Over the past seven years, Kellianne Erath of Framingham has helped more than 14 Bay State residents manage some of the most private details of their lives — their finances. Erath, along with more than 1,000 other volunteers, dedicates her time and skills to help others through the Massachusetts Money Management Program.
The Massachusetts Money Management Program (MMMP) assists individuals of limited income who are unable to manage their own finances by assigning trained volunteers to help them organize financial papers, develop a budget, write checks, and balance checkbooks. In addition, MMMP volunteers assist people with disabilities who may be struggling to maintain their independence. The program is co-sponsored by AARP Massachusetts, Massachusetts Home Care, and the Executive Office of Elder Affairs.
MMMP volunteers provide assistance in the following areas:
- Bill Payer: This volunteer position is primarily responsible for helping a client organize bills and develop a household budget, and also prepares checks for the client's signature. The volunteer has no authority to sign checks since the client remains in charge of his or her financial affairs.
- Representative Payee: A representative payee helps beneficiaries who need assistance in managing their benefits. A representative payee’s responsibilities include: using benefits to pay for the current and foreseeable needs of the beneficiaries; appropriately saving any remaining benefits; and keeping good records of how the benefits are spent.
- Monitor: Volunteers who serve as monitors reviews a client’s bank statements monthly to make certain that funds have been spent appropriately.
Finance is very personal,” said Erath. "You don’t just come in and take over; you must gain the clients’ trust. The client makes all the decisions; I’m just there to guide them.”
In 2005, Erath left her career as a long-time finance manager to become a stay-at-home mom. This change allowed her more freedom to take on additional family and community work. A close friend was a MMMP volunteer, and highly recommended the program as a great way to use her free time.
Erath’s role with her MMMP clients involves a more personal relationship than she has had with any financial advisee, but to her, that’s the best part. In helping clients review their mail, pay bills, write checks, and commit to a budget — she feels as though she’s helping a family member or close friend. Her clients range from people who simply need their checkbook balanced, to those struggling with credit card debt.
Start big, continue small
Erath remembers her initial, hands-on volunteer training experience. In a three-hour session with two other volunteer trainees, the volunteers were taught three main points:
- Know the boundaries.
- Understand the process.
- Understand your role.
Twice a year, MMMP volunteers convene to share ideas and information with colleagues from their region.
Although many volunteers only serve one client at a time, Erath’s availability and dedication allows her to balance two clients. Volunteers dedicate ample time for the on-boarding process and in getting to know their clients, but decrease their time investment once they’ve developed a comfortable routine. They typically spend 3-6 hours each month working with a client.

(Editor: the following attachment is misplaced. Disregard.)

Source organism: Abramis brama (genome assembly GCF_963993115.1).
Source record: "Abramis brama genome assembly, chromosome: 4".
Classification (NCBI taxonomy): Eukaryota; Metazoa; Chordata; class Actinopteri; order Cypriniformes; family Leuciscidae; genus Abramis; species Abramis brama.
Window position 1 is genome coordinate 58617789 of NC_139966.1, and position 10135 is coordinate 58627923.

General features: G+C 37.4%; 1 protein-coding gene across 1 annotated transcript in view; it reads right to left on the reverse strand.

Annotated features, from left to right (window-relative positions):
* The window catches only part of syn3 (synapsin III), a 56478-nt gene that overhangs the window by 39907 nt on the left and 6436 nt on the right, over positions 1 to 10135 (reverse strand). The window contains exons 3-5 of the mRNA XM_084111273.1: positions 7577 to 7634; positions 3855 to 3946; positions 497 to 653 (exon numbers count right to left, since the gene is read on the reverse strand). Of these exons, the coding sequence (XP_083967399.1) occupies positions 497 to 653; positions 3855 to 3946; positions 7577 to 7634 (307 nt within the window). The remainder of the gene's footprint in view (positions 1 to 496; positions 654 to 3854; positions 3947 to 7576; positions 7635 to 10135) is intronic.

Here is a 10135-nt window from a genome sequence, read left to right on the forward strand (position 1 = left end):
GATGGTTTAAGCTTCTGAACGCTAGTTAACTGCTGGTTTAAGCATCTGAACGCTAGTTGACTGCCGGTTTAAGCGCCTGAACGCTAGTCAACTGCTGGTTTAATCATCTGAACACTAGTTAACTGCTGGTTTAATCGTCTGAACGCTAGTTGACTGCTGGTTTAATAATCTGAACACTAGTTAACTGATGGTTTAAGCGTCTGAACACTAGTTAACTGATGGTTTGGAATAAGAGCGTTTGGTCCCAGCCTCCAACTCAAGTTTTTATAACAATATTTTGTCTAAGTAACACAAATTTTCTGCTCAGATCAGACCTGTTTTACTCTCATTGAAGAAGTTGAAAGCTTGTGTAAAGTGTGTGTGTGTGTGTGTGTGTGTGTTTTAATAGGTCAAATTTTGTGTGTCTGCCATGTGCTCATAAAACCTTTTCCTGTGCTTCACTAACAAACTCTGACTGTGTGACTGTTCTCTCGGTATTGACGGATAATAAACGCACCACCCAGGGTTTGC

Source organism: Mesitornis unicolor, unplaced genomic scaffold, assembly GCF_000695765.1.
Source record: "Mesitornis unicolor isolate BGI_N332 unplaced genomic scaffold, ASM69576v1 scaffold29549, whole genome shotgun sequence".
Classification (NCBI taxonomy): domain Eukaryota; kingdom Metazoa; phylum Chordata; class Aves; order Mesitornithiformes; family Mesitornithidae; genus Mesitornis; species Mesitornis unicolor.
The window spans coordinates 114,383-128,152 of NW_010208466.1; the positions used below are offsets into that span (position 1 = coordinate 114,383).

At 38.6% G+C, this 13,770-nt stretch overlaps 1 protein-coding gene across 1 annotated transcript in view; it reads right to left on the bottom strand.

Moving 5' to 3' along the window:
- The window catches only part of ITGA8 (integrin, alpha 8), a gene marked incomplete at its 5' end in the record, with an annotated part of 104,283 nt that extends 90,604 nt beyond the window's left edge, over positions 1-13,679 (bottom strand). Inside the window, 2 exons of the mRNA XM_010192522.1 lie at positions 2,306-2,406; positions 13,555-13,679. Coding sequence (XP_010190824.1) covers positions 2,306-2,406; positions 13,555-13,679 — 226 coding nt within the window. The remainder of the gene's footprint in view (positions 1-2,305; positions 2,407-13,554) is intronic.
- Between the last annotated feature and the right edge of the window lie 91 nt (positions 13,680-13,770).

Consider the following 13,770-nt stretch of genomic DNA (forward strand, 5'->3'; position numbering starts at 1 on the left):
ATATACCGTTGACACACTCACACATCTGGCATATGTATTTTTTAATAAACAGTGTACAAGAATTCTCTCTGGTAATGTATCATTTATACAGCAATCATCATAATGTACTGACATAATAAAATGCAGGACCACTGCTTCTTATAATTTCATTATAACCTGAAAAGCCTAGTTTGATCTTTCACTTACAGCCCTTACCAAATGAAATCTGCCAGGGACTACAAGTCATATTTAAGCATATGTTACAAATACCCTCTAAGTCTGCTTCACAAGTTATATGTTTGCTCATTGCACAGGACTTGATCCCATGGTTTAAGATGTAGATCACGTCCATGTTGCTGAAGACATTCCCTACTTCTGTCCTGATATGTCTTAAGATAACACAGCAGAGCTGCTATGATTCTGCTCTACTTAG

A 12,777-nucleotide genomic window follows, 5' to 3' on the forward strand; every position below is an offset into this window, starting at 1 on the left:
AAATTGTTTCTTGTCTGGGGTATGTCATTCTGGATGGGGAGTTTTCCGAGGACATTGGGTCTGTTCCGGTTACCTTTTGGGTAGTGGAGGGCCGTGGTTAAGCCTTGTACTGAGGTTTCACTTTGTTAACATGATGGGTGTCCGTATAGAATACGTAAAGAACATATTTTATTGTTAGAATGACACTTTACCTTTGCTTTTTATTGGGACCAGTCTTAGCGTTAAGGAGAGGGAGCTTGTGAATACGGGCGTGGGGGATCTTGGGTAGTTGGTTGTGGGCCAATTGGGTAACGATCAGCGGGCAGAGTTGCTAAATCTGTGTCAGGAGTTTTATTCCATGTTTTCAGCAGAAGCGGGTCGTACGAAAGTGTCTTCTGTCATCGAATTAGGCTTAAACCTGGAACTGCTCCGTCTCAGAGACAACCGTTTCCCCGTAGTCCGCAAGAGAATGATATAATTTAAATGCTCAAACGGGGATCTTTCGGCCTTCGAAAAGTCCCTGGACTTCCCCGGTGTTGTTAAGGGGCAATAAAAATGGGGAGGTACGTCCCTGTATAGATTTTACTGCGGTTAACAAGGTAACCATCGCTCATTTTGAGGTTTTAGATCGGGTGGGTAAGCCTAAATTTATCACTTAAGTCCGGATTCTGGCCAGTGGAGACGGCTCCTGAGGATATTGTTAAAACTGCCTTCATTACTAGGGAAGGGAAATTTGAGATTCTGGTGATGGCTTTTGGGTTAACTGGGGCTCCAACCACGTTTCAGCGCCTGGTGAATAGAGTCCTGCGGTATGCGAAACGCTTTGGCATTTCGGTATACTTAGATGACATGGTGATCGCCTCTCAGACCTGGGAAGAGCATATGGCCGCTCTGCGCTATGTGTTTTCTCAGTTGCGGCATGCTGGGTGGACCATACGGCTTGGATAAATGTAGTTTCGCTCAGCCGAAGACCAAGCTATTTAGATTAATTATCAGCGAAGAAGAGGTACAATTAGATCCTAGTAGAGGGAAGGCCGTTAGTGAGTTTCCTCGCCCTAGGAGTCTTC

Erath has been working with her longest client for more than 2 years. She knows that familiarity gives clients a sense of security. “Just being there in person is important,” said Erath. “That makes a difference; it’s a helping hand.”
“We try to protect them”
Over the years, Erath has seen some vulnerable residents lose track of their finances, so she’s well aware of how vital her efforts are to help them become, and stay, organized. “As seniors get older, managing finances gets overwhelming; it’s not just that they are bad financial managers,” she said. “Once a client is in debt, things get more difficult and trying.”
Erath’s most disadvantaged clients have been those in their mid-70s; in subsidized housing; and fighting to stretch their Social Security benefits. Some of her clients are on the Supplemental Nutrition Assistance Program (SNAP), barely surviving on the average benefit of $194 each month.
The MMMP also helps reduce isolation among older Bay State residents. “One of my clients was in a wheelchair and he didn’t get out much at all,” Erath explained. “I wasn’t just helping him pay his bills, I was checking in [regularly] to see how he was doing. That was the most important piece to him.”
“The experience is dually rewarding”
Balancing her volunteer work with the MMMP seems to come easily to Erath. “Like any other ‘job’ or commitment, you organize, set your schedule and make it all fit,” she explained. “As a volunteer, you’re not paid for your work, and that is a reward in itself.”
Erath says she is driven by gratification. She witnesses the direct result of her work and says clients are very appreciative. “I can almost see the weight being lifted off their shoulders,” she said.
Erath plans to continue her work as an MMMP volunteer for years to come. She wants anyone interested in volunteering with the program to know it’s a fulfilling opportunity, and that time spent with clients is a joy. “The experience is dually rewarding,” said Erath. “It’s rewarding for me, and with the gratitude expressed, I think it’s rewarding for the client as well.”
Become a volunteer, today!
More than 1,000 volunteers are dedicated to ensuring some of the most vulnerable people in our state stay independent, as long as possible. Join us!
The Massachusetts Money Management Program needs your help. To learn more call or email Cheryl Cannon, statewide coordinator, North Shore Elder Services, at 978-624-2254 or firstname.lastname@example.org.